''Every dollar of rehabilitation on roads in fair condition saves three to four dollars of future work on those roads in poor condition,'' said Moynihan, who last night called on the council to increase spending on road improvements by as much as $500,000 per year with $1.3 million going to roads in the worst condition and $500,000 to those which are still in fair condition.
He said that the price of work on those roads in poor to failed condition averages $568,000 per mile while shim coating those roads which are in fair to good condition costs $181,000 per mile.
He estimated that work on those roads which are in fair condition would cost, in today's dollars, $9.8 million, bringing the total present day dollar cost for all city roads to over $25 million.
Moynihan said that putting $2.5 million a year into funding for city roads was not realistic but neither is continuing to level fund road improvements at $1.3 million a year, which would mean the city would find itself fighting a losing battle as road conditions deteriorate and reclaiming the failed roads becomes more and more costly.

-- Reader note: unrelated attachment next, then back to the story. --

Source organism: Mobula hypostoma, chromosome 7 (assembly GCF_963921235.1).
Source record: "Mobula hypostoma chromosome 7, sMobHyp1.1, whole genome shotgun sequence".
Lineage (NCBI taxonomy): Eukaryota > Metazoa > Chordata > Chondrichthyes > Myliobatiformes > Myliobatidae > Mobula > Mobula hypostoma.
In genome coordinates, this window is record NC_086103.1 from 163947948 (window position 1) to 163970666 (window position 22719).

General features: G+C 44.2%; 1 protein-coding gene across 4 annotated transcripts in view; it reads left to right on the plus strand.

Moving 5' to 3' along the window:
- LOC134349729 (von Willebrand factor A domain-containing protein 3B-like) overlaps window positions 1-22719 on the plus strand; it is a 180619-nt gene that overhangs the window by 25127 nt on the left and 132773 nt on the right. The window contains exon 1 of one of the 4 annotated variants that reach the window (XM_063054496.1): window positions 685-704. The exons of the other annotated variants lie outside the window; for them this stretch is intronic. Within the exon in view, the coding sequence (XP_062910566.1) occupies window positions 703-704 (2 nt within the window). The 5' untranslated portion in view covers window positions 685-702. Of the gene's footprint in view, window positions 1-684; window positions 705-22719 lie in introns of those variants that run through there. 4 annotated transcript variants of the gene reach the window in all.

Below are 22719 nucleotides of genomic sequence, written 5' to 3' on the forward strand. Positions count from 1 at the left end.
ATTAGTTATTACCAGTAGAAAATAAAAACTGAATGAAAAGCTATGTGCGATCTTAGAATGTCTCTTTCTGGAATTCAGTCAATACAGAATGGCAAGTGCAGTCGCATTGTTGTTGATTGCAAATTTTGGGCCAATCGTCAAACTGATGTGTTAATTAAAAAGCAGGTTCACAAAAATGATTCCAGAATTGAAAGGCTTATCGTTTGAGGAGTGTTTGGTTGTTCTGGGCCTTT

Ward 2 Councilman David Bownes said that he would like to see a master plan with more detail about what Moynihan hopes to achieve. ''I want a numbers approach. What are our dollars going to buy,'' said Bownes.
City Manager Scott Myers said that it would be possible, using the new pavement management program software which Bownes and Powell had earlier explained to council members, to develop such a plan and plug in an inflation index which would provide a 10 to 15 year plan for city roadway improvements.
City Council members were anxious to see when some of the worst streets in their area were on the priority list. Ward 6 Councilor Armand Bolduc asked when Bell Street in Lakeport, which is listed as failed, would be repaired and Moynihan said that if the city hadn't committed so much money to this year's Union Avenue project it would have been done this year, as well as Cleveland Place, another failed roadway.
Moynihan said the city might look at cutting back on proposed work on Court Street next year in order to address some of the worst roads in the city.

Last Updated on Tuesday, 23 September 2014 01:41